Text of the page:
When Leah Waldo saw Garth Brooks glance over at his guitar and smile after he asked her what instrument she played, she had a sneaking feeling. Then when he asked her what kind of music she played and she said country, she — and the audience — knew it was all over.
"Well, Miss Leah, this is what we call being baptized by fire," Brooks said, urging the Arts in Education student to the stage in Askwith Hall, where he and Trisha Yearwood had been fielding questions about their careers, their family life, and their public service. So Waldo, a graduate of Berklee College of Music, did what she had to: She walked on stage and took the guitar.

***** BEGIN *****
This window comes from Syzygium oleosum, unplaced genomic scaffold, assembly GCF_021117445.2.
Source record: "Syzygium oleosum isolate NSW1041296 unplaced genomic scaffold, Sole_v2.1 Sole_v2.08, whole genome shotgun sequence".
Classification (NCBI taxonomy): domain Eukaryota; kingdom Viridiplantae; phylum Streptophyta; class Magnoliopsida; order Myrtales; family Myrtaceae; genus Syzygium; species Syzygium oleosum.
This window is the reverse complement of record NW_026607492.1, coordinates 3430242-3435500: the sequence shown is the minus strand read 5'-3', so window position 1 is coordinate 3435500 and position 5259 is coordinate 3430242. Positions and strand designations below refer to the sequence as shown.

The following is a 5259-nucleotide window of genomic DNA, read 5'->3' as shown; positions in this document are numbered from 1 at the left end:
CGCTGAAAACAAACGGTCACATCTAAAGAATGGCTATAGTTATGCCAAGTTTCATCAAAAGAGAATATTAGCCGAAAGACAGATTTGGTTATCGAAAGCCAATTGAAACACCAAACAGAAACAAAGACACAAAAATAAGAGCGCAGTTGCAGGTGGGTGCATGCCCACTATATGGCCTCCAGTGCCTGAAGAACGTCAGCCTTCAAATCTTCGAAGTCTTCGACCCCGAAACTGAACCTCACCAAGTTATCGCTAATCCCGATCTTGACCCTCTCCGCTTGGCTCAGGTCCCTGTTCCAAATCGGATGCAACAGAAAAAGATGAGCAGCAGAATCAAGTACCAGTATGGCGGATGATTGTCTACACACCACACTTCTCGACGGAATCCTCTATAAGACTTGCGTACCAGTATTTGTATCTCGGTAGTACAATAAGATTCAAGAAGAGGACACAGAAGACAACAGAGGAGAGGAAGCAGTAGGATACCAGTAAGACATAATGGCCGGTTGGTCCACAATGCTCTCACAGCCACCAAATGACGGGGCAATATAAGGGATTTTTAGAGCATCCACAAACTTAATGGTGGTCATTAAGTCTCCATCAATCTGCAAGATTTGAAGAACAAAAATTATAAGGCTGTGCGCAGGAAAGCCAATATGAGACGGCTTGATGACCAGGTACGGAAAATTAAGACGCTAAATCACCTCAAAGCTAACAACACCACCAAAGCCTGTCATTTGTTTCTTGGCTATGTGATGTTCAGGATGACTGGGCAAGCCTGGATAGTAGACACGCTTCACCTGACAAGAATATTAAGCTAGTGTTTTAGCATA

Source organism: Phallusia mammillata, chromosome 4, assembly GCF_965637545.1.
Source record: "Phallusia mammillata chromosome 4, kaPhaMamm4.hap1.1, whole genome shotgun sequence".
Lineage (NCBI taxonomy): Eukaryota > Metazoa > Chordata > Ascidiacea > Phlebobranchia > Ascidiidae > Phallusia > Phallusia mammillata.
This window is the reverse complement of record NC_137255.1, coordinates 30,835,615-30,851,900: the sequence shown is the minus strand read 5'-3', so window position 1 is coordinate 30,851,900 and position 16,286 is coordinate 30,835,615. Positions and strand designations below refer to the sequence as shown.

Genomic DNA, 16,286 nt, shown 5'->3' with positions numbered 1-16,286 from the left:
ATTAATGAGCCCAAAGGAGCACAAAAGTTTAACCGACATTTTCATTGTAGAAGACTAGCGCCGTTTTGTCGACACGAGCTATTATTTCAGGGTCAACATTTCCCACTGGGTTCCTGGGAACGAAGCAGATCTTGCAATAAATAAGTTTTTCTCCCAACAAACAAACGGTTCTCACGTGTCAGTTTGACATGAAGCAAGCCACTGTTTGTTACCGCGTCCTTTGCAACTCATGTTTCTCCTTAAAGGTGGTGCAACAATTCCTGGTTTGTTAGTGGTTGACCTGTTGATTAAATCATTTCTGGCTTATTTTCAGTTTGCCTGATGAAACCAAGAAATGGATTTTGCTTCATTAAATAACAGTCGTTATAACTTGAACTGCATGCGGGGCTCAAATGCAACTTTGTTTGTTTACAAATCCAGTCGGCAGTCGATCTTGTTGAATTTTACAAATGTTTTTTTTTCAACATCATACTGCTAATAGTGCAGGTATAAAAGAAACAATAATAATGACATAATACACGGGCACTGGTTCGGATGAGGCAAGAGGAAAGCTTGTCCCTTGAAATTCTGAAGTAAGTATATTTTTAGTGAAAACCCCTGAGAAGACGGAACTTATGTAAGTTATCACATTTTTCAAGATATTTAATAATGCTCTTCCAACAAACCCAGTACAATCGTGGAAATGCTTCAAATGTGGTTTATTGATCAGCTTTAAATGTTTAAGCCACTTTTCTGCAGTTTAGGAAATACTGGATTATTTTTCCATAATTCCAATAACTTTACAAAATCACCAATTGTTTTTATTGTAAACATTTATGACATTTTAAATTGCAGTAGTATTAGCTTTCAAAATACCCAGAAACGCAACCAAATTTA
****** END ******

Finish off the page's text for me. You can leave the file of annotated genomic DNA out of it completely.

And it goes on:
"I really didn't have a choice at that point," she says. "If Garth Brooks asks you to play a song, you play a song. So I did."
For Waldo, the surprise didn't end there. Before the country music power couple left the Ed School to give two concerts that night at TD Garden in Boston, they posed for pictures with students and staff. When Waldo walked up for her picture, Brooks handed her the guitar, a Takamine that he had been touring with. It was a gift.
"I was absolutely floored. An older musician giving a young musician his guitar is a longstanding tradition in country music, and I felt incredibly honored," she says. "When he gave it to me, my first words were, 'I can't.' Trisha said, 'You HAVE to.'"
Since then, Waldo says she has been playing the guitar nonstop. "It's a beautiful instrument, and it has the gouges in the wood from where Garth played it. It's hard not to feel inspired when I run my fingers along those scratches."